Right, got the basics? If not, go back to start and do not receive 20.000$. In Engine22, this is my basic file lay-out, for now:
                * E22_AI.BehaviorTrees.pas
                *** E22_AI.BehaviorTrees.Blackboard.pas
                *** E22_AI.BehaviorTrees.Nodes.pas
                ***** E22_AI.BehaviorTrees.Nodes.Composites.pas
                ***** E22_AI.BehaviorTrees.Nodes.Decorators.pas
                ***** E22_AI.BehaviorTrees.Nodes.Conditions.pas
                ***** E22_AI.BehaviorTrees.Nodes.Actions.pas

Since there will be a LOT of Conditions and Actions mainly, those files may branch further probably.
You could split into movement, combat, idle behaviour, et cetera. As for the "Blackboard", that's not a pirate name but a memory storage container we can use for our tree(s) to read/write custom data to. But let's begin coding them pesky nodes then.



2. Them pesky nodes – BASE NODE

Delphi being OOP, we should start with an abstract "base-node" that can be used by all other nodes that will follow. Here, bang, Turbo Pascal time:

      eAI_BT_BaseNode     = class
        private
          isOpen          : eBool;        // Node has been evaluated this tick, or in a previous tick & still running
          // Information
          nodeTitle       : aString32;    // Custom title
          nodeDescription : aString128;   // Custom description, by artist
          nodeCoords      : eVec2;        // X Y, for editor views
          nodeGUID        : aString48;    // Unique ID
        public
          parentNode      : eAI_BT_BaseNode;  // Decorator or Composite node that links to us

          procedure   initialize( parentNode : eAI_BT_BaseNode );  virtual; // Set initial vars and such
          destructor  destroy(); virtual;

          // Execution
          function   _execute(  tick : peAI_BT_TickInfo ) : eAI_BT_Result;
          procedure   enter(    tick : peAI_BT_TickInfo ); virtual; // called every time a node is executed
          procedure   open(     tick : peAI_BT_TickInfo ); virtual; // called only when the node is opened (when a node returns RUNNING, it will keep opened until it returns other value or the tree forces the closing);
          function    tick(     tick : peAI_BT_TickInfo ) : eAI_BT_Result; virtual;
          procedure   close(    tick : peAI_BT_TickInfo ); virtual; // called when a node return SUCCESS, FAILURE or ERROR, or when the tree forces the node to close;
          procedure   exitNode( tick : peAI_BT_TickInfo ); virtual; // called every time at the end of the node execution.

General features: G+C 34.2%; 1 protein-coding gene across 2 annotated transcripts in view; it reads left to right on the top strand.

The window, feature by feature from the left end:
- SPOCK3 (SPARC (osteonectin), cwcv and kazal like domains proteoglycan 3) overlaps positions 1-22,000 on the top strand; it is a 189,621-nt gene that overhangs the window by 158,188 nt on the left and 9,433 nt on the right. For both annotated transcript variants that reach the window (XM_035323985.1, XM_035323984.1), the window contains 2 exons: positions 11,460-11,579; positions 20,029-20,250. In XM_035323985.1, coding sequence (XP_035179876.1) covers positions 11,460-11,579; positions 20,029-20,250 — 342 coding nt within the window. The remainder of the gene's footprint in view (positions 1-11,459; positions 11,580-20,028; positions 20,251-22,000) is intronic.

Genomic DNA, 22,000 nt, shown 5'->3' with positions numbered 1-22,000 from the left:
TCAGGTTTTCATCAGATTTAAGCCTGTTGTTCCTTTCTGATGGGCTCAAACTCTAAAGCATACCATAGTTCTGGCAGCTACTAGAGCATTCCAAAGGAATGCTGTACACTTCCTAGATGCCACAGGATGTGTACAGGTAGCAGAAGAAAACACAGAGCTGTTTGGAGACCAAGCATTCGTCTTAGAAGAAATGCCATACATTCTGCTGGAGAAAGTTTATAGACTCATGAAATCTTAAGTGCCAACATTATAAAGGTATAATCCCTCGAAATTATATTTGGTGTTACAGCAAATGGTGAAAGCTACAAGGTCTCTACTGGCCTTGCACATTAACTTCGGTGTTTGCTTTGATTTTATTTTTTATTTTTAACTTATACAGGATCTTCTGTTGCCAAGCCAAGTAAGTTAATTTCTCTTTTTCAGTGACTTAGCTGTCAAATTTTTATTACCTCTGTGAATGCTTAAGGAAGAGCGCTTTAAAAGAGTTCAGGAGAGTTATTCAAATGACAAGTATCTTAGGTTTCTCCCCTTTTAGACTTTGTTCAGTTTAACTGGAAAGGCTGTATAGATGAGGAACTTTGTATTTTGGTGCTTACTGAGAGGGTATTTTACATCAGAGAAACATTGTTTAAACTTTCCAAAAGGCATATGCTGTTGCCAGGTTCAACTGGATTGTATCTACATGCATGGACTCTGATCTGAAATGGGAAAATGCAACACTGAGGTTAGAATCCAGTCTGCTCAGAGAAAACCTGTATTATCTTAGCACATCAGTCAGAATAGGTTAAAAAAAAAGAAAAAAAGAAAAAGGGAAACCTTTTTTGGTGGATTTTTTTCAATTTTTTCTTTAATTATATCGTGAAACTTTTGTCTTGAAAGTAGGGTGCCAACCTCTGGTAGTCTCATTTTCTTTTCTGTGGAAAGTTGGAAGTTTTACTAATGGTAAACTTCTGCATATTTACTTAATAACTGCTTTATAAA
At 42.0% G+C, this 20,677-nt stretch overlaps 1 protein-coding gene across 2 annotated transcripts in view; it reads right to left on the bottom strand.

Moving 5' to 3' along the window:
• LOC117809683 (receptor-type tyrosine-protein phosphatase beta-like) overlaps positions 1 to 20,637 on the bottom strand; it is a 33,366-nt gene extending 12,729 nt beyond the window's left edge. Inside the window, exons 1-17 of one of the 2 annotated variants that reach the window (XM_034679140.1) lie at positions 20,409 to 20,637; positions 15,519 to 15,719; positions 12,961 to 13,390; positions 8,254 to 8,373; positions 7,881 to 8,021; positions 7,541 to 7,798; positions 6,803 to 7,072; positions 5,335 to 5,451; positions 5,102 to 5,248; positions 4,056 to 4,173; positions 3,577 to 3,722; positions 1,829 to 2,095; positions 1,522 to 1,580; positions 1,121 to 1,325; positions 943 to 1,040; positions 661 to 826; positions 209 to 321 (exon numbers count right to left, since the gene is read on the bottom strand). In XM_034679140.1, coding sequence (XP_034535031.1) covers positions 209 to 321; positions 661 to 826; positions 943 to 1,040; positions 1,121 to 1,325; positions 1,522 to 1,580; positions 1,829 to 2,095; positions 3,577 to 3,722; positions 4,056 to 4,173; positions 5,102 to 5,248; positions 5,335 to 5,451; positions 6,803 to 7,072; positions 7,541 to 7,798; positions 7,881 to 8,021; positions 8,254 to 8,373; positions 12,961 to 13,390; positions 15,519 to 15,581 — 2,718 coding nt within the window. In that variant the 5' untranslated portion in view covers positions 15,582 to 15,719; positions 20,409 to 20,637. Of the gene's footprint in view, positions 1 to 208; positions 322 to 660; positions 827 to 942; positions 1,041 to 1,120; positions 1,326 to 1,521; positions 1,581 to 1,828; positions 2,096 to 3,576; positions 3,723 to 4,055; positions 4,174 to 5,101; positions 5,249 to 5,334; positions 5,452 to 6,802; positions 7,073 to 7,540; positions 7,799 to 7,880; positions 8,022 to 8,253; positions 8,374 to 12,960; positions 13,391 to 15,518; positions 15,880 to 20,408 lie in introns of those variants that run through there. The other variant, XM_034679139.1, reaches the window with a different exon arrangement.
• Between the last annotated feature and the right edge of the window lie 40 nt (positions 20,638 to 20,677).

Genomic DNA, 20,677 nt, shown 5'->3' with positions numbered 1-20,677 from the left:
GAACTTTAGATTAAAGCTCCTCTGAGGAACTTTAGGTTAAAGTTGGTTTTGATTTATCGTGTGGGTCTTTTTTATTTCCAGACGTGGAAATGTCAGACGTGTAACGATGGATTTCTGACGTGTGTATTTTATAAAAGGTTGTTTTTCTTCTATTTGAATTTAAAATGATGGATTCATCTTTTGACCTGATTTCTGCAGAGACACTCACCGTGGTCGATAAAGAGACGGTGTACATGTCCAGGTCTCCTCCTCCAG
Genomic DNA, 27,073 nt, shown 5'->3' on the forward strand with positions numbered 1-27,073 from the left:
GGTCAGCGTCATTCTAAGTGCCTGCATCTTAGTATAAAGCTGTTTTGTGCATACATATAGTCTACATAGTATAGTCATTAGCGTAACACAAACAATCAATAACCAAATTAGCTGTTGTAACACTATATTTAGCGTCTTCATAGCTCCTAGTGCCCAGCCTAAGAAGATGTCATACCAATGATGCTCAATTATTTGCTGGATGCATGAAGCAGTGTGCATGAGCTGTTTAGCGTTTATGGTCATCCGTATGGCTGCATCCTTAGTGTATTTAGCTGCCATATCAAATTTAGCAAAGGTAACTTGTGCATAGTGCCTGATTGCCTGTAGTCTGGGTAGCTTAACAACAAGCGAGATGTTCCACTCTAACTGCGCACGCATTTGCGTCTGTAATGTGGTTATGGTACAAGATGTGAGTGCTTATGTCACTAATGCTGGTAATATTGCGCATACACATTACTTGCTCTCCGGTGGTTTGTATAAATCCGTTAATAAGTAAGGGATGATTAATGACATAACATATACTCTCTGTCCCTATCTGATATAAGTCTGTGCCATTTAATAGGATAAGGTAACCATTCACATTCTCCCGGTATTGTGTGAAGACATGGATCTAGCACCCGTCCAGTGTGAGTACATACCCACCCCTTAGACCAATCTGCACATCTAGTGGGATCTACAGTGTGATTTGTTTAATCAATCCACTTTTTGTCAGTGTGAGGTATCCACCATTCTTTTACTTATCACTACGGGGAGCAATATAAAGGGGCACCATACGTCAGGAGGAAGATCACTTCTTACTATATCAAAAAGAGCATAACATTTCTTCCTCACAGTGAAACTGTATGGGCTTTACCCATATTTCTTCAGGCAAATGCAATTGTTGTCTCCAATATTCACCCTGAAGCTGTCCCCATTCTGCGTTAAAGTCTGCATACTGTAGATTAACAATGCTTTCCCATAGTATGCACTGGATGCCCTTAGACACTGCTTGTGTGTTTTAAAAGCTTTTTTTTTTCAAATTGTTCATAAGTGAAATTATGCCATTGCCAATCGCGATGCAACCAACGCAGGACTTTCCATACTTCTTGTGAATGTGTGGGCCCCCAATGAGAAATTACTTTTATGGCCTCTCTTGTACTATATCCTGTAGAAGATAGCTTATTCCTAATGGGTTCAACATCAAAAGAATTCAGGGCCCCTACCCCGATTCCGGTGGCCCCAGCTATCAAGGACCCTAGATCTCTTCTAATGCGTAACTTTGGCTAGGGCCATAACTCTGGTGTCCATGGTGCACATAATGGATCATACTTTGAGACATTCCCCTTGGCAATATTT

// Editing
          function    getTitle() : uString;
          procedure   settitle( const title : uString );
          function    getGUID() : uString;
          procedure   setGUID( const GUID : uString );
          function    GUIDequals( GUID : uString ) : eBool;
          function    getDescription() : uString;
          procedure   setDescription( const desc : uString );
          function    getCoords() : eVec2;
          procedure   setCoords( const x,y : eFloat ); overload;
          procedure   setCoords( const v : eVec2 ); overload;

          // Child management
          procedure   addChild( node : eAI_BT_BaseNode ); virtual;
          procedure   removeChild( node : eAI_BT_BaseNode ); virtual;
          function    getChildrenCount() : eInt; virtual;
          function    getChild( const index : eInt ) : eAI_BT_BaseNode; virtual;

          // Property management
          function    getPropertyCount() : eInt; virtual;
          function    getProperty( const index : eInt ) : eAI_BT_NodeProperty; virtual;
          procedure   setProperty( const index : eInt; const value : uString ); overload; virtual;
          procedure   setProperty( propName : uString; const value : uString ); overload; virtual;
          procedure   copyFrom( otherNode : eAI_BT_BaseNode );  // Copy props from another node

          // Visualizer (editor)
          procedure   draw(); virtual;
      end; // eAI_BT_BaseNode

I hope this header-code is somewhat self-explanatory. Plus you can forget about 75%, as most methods are for (future)editing purpose. If you use an external editor, you don’t have to define coordinates, descriptions or drawing functions. More important are the Execute, Open, Tick, and Close functions:
·         Tick          This runs the actual node evaluation code.
·         Open         Called when the node is called for the first time since closed last time
·         Close        Called when the node is “done” (SUCCEEDED or FAILED, not RUNNING)

·         _execute   Calls all the enter/open/tick/close/exit functions in the right order


      function eAI_BT_BaseNode._execute( tick : peAI_BT_TickInfo ) : eAI_BT_Result;
      var status    : eAI_BT_Result;
          listIndex : eInt;
      begin
            // Add to "Entered" list
            tick.evaluatedNodeCnt := tick.evaluatedNodeCnt + 1;
            listIndex             := tick.openedNodes.count;
            tick.openedNodes.Add( self );  // Keep track of the evaluated nodes.
                                           // Can be intreesting for debugging, visualizing,
                                           // or optimizing later on.
            // Open
            self.enter( tick );
            if not ( self.isOpen ) then begin
                self.isOpen := true;
                self.open( tick ); // not opened before
            end;

            // Execute logic
            status := self.tick( tick );